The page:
Eli Lilly has been boosted by the news that a US judge has granted a temporary restraining order preventing Israel’s Teva Pharmaceutical Industries from launching a generic version of the osteoporosis drug Evista.

A battle is going on between the two firms in an Indiana court over the validity of three patents (2012, 2014 and 2017), covering Evista (raloxifene). Teva had indicated it was prepared to launch its generic version prior to the resolution of the patent litigation. Lilly claims.

Robert Armitage, Lilly's general counsel, said Teva's challenges to Evista “are without merit and we expect to prevail in this litigation". He added that “we have taken and will continue to take all appropriate actions needed to protect our intellectual property rights as they relate to Evista”.

The drug is a big earner for Lilly and had sales of $269.0 million in the fourth quarter, down 6%. Evista is also approved for the prevention of breast cancer for certain postmenopausal women.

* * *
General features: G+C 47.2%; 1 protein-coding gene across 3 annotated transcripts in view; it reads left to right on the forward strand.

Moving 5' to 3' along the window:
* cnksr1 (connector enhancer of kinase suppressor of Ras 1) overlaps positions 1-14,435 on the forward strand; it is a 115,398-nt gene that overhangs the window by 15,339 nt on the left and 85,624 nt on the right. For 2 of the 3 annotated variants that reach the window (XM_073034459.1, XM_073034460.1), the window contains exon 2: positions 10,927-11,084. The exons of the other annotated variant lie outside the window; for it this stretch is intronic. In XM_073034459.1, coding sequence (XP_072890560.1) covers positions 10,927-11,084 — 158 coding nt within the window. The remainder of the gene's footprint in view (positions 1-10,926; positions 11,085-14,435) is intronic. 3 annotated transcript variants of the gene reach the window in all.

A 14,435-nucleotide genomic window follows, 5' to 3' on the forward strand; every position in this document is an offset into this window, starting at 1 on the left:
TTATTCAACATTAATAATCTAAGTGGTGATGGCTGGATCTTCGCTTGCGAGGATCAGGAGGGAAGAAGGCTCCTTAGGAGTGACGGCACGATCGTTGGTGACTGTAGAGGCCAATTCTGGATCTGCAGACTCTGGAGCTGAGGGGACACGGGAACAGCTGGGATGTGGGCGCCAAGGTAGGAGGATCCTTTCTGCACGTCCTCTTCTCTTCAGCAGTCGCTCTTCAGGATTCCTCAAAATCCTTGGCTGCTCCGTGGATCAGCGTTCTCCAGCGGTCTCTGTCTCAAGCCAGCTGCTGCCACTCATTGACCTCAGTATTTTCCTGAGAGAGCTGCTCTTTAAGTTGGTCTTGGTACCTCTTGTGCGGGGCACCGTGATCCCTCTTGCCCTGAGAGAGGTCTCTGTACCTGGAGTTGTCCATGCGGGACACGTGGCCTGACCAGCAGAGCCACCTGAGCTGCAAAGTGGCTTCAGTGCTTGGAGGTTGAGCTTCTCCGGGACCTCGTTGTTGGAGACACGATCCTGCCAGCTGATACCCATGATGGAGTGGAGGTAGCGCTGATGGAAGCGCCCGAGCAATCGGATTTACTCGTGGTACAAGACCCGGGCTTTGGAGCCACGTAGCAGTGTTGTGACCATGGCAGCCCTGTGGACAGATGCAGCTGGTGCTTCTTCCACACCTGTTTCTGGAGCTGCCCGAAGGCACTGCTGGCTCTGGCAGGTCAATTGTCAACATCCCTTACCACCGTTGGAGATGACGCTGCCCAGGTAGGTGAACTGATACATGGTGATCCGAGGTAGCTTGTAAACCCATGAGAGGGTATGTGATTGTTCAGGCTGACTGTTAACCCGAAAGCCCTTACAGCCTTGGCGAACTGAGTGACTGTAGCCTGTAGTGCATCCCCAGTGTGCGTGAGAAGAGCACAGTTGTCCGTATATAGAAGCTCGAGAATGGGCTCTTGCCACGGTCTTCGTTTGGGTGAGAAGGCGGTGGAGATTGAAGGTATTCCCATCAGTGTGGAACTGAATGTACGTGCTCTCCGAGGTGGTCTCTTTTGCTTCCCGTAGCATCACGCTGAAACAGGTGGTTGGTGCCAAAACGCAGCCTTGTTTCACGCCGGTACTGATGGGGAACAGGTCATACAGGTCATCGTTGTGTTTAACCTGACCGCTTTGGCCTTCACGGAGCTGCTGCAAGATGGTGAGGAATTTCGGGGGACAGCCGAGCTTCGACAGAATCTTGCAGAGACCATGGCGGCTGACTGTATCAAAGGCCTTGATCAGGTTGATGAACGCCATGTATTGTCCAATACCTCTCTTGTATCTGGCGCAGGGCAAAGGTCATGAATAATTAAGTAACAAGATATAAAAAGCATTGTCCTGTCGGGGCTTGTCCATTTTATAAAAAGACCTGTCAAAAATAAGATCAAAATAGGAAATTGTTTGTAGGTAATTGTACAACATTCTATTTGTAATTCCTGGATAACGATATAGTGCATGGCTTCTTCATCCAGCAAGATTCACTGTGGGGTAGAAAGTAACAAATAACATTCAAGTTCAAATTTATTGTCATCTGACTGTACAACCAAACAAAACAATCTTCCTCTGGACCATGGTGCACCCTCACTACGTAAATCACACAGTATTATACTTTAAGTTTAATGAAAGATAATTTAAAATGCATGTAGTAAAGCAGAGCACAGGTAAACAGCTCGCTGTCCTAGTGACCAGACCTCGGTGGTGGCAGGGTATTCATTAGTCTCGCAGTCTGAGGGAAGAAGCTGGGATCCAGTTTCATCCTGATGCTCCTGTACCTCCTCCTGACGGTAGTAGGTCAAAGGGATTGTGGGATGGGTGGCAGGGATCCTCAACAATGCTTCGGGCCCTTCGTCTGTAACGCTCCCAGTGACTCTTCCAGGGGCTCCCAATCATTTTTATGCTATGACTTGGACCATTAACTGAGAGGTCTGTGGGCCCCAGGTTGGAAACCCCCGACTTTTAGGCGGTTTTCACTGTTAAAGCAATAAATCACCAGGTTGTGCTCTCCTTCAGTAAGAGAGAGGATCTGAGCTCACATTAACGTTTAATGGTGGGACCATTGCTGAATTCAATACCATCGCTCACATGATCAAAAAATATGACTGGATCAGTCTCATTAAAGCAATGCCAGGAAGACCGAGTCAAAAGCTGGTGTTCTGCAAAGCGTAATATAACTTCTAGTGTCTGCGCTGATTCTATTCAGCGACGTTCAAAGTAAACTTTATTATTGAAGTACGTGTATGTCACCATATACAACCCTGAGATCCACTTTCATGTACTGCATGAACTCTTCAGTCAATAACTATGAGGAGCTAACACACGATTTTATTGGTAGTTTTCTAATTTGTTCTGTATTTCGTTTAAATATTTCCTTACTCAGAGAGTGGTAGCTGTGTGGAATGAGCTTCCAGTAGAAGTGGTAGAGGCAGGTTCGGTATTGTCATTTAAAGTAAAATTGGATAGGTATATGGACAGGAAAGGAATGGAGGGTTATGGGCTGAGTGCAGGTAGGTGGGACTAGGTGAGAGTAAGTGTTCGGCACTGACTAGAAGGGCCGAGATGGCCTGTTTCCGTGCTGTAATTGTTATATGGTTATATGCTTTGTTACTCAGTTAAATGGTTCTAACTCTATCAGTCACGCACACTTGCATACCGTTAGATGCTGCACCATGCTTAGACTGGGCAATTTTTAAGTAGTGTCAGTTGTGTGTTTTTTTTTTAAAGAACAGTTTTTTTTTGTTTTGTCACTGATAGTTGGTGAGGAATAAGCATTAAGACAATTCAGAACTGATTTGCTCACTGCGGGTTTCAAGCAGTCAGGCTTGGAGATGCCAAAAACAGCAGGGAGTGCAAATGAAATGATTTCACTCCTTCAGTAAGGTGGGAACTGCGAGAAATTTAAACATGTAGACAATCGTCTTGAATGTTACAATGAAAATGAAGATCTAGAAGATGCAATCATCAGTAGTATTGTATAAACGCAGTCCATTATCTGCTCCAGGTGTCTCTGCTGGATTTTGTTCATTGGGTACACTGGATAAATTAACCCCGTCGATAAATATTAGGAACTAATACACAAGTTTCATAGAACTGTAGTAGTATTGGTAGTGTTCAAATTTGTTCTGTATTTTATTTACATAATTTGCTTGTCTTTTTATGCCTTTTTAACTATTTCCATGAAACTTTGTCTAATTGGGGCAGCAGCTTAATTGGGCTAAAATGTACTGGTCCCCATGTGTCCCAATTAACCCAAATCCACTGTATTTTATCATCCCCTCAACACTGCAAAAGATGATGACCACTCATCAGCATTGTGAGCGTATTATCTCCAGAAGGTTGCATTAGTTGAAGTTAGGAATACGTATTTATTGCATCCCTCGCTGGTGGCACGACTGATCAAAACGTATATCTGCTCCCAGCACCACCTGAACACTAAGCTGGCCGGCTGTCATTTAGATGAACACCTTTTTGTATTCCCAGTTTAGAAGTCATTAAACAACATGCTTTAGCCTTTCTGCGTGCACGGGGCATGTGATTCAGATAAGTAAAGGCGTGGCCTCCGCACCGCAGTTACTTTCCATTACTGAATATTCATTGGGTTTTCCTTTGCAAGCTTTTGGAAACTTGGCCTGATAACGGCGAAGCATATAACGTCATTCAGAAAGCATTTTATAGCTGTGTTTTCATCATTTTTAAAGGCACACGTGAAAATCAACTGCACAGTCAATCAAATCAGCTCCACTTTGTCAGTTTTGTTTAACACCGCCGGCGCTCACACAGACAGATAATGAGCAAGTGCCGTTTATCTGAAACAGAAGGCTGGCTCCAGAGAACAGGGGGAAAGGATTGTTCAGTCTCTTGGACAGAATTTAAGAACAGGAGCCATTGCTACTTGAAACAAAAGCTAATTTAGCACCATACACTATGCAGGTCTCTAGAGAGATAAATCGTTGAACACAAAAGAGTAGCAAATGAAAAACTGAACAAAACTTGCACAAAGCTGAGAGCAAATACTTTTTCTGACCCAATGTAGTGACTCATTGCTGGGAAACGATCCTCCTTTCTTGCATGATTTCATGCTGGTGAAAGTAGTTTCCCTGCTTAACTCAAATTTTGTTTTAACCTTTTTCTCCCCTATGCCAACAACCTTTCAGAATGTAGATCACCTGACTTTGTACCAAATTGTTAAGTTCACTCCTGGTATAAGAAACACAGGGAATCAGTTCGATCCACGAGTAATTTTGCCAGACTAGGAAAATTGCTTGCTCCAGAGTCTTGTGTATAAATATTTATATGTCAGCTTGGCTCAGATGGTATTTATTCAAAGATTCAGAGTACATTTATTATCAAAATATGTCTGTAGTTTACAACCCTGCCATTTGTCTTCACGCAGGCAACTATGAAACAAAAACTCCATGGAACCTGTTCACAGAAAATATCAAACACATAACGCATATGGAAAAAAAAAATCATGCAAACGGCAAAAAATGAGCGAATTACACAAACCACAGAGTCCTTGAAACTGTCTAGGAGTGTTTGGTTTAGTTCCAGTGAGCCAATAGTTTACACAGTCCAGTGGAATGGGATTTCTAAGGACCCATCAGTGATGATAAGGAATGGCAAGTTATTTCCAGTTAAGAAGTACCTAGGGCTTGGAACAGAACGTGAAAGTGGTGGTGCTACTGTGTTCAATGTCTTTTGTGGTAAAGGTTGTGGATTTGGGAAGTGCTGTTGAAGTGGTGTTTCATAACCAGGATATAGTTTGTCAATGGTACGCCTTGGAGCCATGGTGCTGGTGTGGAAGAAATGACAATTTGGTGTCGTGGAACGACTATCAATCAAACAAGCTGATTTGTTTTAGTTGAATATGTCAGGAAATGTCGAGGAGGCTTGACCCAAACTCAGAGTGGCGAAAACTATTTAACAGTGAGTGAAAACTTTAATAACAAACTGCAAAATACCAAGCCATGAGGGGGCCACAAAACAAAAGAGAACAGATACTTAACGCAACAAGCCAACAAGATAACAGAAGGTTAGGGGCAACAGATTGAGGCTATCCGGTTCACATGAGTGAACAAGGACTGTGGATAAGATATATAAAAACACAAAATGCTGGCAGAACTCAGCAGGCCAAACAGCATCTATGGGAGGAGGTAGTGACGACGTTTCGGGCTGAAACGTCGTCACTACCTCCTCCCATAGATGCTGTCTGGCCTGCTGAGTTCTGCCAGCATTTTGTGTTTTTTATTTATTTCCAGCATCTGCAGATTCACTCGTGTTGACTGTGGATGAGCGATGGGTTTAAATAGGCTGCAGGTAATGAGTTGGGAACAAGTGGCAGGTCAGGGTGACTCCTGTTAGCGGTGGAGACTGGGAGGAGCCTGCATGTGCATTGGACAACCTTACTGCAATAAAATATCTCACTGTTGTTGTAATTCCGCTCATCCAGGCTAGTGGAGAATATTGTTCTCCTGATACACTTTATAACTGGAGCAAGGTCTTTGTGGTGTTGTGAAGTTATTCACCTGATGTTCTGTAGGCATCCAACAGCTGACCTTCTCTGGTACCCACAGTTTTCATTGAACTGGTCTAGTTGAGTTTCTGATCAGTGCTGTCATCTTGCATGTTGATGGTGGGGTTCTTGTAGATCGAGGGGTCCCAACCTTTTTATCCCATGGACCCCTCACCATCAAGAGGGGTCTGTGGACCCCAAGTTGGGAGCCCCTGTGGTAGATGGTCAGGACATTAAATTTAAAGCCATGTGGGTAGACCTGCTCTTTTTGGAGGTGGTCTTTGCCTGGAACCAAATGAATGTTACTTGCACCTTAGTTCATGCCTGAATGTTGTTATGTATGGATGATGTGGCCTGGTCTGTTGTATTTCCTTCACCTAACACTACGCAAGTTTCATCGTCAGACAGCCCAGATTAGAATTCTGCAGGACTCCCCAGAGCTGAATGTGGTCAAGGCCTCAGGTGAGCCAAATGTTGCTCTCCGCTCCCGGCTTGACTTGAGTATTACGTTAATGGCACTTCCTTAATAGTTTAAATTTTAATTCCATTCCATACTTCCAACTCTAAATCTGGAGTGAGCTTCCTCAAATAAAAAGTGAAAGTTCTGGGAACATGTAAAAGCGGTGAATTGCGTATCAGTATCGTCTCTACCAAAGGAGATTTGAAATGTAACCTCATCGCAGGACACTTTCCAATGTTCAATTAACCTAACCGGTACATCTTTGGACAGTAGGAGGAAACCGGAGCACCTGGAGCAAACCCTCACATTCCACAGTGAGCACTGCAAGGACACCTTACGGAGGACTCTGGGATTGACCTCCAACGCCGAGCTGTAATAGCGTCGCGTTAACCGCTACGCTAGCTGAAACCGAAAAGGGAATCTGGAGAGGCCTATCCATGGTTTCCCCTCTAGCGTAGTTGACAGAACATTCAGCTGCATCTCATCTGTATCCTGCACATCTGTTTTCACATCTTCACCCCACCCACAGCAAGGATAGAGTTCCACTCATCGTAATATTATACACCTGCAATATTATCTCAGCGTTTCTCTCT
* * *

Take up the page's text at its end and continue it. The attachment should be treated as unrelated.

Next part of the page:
Teva settles with Sepracor over Xopenex
Better news for Teva came with the announcement that it has reached a deal with Sepracor to start selling a generic form of the latter’s Xopenex (levalbuterol), which is indicated for chronic obstructive pulmonary disease and asthma, in February 2013. Teva's Barr Laboratories subsidiary has been granted a non-exclusive licence to market its copycat version, and Sepracor will receive royalties.

Sepracor chief executive Adrian Adams said that the resolution of the patent infringement dispute “allows all parties to avoid the uncertainties and expenses related to patent litigation”. Xopenex sales in 2008 reached $441 million.